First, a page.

Michel Proulx, archetier

    Violin bows
The price for violin bows is
800 € for european wood bows
900 € for snakewood bows without screw,
and 1100 € for bows with a screw
(click on the image for more details)







archet XVII°

A violin bow.
This model is from the iconography, and is akin to the Renaissance models, but in exotic timbers and therefore heavier.
The frog is with ratchet, which means, technically, a clip-in frog that can be set according to the tension required.

Please check the dedicated page.

Beyer palm wood

On the basis of my standard sonata bow (see next under) a slightly shorter bow with ratchet or clip-in frog with three frogs.
Here in palm wood and box.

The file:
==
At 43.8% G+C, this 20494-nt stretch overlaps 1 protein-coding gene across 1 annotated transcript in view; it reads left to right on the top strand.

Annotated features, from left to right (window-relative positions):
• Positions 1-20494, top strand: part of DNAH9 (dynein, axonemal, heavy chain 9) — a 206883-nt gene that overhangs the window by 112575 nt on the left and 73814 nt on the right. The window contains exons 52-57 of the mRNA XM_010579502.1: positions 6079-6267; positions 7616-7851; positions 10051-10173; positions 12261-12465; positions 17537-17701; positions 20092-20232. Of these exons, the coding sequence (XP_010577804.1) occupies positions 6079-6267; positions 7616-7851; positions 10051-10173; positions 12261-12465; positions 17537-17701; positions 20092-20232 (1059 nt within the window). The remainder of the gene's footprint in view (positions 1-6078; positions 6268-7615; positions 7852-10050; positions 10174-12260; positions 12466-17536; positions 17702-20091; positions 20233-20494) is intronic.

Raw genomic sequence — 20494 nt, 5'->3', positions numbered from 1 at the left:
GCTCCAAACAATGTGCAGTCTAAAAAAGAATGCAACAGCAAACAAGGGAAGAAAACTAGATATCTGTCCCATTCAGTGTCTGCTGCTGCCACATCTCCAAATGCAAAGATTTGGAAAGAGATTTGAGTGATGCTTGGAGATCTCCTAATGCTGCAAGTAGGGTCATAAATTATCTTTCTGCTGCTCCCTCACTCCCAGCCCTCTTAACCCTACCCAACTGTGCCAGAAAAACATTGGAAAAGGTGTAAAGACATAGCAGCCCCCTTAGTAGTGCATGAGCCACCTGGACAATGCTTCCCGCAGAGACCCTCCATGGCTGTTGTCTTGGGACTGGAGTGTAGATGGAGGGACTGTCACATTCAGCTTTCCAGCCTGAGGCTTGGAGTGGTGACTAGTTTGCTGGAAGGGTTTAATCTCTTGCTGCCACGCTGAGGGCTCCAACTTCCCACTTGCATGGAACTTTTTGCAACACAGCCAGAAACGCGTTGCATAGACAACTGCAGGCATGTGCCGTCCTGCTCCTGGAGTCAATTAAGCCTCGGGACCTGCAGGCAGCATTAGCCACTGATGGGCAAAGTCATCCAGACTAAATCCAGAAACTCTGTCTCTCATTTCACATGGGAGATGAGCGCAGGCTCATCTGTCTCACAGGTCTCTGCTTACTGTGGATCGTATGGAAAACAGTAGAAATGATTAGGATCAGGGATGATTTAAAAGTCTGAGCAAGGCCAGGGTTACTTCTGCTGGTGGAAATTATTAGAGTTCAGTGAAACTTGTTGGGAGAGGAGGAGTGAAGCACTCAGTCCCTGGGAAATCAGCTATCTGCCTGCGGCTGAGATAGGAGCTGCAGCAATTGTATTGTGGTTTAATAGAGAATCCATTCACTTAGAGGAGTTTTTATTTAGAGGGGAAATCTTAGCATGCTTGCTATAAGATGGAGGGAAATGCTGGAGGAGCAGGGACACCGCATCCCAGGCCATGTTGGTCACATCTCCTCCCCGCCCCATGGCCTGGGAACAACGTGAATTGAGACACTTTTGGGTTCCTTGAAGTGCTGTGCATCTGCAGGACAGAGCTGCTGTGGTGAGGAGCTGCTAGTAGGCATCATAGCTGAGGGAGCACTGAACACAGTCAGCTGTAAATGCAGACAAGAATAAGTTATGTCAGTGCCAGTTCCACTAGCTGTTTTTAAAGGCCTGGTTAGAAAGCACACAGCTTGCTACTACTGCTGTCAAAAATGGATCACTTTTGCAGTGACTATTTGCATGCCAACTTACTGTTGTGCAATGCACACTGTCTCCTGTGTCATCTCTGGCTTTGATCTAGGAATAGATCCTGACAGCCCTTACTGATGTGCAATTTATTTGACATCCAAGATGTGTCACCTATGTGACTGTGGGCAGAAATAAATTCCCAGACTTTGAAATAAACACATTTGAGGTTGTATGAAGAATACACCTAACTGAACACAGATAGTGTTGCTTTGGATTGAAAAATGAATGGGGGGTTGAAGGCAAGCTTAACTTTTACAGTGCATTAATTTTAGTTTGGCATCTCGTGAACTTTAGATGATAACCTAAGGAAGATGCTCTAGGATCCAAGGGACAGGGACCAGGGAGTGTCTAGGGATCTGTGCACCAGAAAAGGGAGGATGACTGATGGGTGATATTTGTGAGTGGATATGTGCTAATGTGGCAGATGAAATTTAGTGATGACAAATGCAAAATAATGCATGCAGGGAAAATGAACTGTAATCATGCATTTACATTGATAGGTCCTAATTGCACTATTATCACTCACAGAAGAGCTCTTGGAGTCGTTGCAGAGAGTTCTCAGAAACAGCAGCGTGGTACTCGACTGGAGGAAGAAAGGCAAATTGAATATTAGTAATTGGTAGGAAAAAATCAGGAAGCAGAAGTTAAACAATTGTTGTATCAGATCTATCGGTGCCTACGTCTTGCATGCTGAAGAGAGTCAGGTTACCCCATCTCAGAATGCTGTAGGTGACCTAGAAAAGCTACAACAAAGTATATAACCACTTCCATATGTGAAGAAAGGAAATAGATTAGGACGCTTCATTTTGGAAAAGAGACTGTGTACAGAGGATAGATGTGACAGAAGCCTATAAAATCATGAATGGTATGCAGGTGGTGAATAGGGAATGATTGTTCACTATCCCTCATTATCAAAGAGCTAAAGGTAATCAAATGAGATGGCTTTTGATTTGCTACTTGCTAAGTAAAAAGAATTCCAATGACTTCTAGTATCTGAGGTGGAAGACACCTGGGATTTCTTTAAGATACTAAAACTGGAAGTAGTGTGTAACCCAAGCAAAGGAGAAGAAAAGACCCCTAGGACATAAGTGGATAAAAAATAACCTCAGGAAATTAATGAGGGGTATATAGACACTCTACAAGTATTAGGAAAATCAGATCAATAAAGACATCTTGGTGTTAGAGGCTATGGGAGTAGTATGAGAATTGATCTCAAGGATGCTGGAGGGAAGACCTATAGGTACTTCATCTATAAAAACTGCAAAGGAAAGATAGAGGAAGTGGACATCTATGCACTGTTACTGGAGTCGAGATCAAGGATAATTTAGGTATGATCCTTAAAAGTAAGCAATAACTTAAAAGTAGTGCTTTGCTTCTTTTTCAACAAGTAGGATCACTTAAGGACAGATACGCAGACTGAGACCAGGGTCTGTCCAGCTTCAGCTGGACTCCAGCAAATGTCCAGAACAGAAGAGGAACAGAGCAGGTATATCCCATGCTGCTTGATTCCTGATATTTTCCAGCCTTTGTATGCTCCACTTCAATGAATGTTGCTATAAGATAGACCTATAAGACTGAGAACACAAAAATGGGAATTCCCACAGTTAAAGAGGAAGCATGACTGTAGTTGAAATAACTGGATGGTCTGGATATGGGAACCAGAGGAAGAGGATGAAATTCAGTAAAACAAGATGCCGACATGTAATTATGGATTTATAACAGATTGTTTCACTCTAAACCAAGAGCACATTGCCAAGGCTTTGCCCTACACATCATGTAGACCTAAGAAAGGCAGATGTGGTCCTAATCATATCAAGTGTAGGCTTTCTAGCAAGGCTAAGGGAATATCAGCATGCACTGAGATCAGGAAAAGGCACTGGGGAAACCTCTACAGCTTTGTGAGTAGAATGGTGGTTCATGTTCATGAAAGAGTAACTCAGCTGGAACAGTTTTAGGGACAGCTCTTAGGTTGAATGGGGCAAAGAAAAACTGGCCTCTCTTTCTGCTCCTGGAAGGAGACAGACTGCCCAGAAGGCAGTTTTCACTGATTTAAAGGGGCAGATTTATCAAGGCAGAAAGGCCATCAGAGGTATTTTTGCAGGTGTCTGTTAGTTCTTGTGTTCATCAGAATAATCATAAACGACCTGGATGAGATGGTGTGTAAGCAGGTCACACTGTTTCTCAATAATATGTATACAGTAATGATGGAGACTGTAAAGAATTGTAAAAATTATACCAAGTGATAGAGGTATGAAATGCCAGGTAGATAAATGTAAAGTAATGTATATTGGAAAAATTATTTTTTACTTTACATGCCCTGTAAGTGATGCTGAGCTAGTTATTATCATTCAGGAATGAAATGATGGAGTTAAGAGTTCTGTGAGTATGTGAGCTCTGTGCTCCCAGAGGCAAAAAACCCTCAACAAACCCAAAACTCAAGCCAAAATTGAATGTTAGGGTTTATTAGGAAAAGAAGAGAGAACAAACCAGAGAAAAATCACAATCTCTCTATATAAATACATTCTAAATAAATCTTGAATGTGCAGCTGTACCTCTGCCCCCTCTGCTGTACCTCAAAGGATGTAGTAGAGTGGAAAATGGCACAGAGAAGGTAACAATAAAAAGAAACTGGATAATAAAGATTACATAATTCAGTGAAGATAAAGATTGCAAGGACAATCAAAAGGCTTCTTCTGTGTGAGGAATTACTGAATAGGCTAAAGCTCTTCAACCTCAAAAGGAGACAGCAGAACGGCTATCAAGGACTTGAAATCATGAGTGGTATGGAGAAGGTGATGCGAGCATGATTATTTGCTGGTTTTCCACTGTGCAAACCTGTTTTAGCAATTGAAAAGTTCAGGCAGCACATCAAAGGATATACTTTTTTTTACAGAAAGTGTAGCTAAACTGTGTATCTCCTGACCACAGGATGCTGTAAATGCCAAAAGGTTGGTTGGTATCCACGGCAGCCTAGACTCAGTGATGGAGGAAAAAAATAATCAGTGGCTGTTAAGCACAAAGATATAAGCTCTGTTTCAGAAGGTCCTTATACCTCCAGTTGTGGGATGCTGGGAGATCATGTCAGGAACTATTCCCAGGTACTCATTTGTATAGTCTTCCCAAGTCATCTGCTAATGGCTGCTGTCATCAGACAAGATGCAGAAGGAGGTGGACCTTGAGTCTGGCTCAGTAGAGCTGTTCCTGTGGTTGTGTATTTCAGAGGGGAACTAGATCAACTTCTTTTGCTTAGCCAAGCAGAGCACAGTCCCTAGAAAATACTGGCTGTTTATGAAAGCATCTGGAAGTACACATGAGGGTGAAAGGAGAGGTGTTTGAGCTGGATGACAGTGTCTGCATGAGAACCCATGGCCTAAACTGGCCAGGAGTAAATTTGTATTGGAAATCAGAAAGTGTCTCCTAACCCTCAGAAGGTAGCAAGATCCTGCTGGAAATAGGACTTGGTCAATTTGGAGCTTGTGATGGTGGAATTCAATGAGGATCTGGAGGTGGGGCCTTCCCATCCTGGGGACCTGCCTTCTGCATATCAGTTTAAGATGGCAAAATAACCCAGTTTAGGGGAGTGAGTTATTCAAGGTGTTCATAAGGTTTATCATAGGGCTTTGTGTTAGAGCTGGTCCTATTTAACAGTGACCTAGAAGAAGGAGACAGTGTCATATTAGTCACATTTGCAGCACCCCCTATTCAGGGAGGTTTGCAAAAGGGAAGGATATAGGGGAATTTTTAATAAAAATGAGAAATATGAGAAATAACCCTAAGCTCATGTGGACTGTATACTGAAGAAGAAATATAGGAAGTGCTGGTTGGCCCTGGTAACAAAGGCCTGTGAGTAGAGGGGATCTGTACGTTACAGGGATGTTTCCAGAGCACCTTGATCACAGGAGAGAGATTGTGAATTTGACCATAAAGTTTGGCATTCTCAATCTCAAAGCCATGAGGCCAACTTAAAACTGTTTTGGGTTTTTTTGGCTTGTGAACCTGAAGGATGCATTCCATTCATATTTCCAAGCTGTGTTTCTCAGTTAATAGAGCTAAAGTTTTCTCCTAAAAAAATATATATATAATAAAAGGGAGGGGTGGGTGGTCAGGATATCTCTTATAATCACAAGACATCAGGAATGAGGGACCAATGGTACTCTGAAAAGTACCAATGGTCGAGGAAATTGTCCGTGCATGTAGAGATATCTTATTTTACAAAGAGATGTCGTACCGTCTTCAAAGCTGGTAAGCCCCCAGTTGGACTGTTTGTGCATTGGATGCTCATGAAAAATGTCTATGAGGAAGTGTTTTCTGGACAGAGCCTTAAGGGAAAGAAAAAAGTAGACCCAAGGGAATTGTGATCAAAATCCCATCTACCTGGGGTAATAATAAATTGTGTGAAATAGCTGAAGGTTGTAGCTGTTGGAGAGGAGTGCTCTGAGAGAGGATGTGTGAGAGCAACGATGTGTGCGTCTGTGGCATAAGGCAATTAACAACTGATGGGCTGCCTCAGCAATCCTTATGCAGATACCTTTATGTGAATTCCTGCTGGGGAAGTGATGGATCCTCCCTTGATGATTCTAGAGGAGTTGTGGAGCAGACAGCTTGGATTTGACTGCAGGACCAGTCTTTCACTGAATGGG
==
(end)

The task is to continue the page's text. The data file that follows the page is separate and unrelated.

See dedicated page.

After the bow kept at the Conservatory of Trieste

A clip-in frog bow inspired by Giuseppe Tartini's bow .

Standard sonata bow

My standard sonata  bow. Inspired from the iconography, but with a screw frog, and very efficient.

Venise 1670

After a Venitian bow of 1670 (if one is to believe the attribution). Round stick partly scored, frog and button in bone. A bit heavy, which suits some and makes it suitable for viola.


After the personal bow of a French violinist. This type of bow appears in the second half of the 18th Century, just before the Cramer and Tourte models. Frog and button in mammoth ivory or bone, fluted stick.

Dodd Kunsthist. Mus. Wien

Copy of a bow ascribed to Edward Dodd, in the Kunsthistorisches Museum in Vienna, third quart of the 18th C.  Open frog and button in bone. Pernambuco stick.

Archaic Tourte

Copy of a bow by Tourte which is slightly archaic (hammer head rounded at the collar), third quart of the 18th C.  Open frog in ebony and bone button. Pernambucco stick.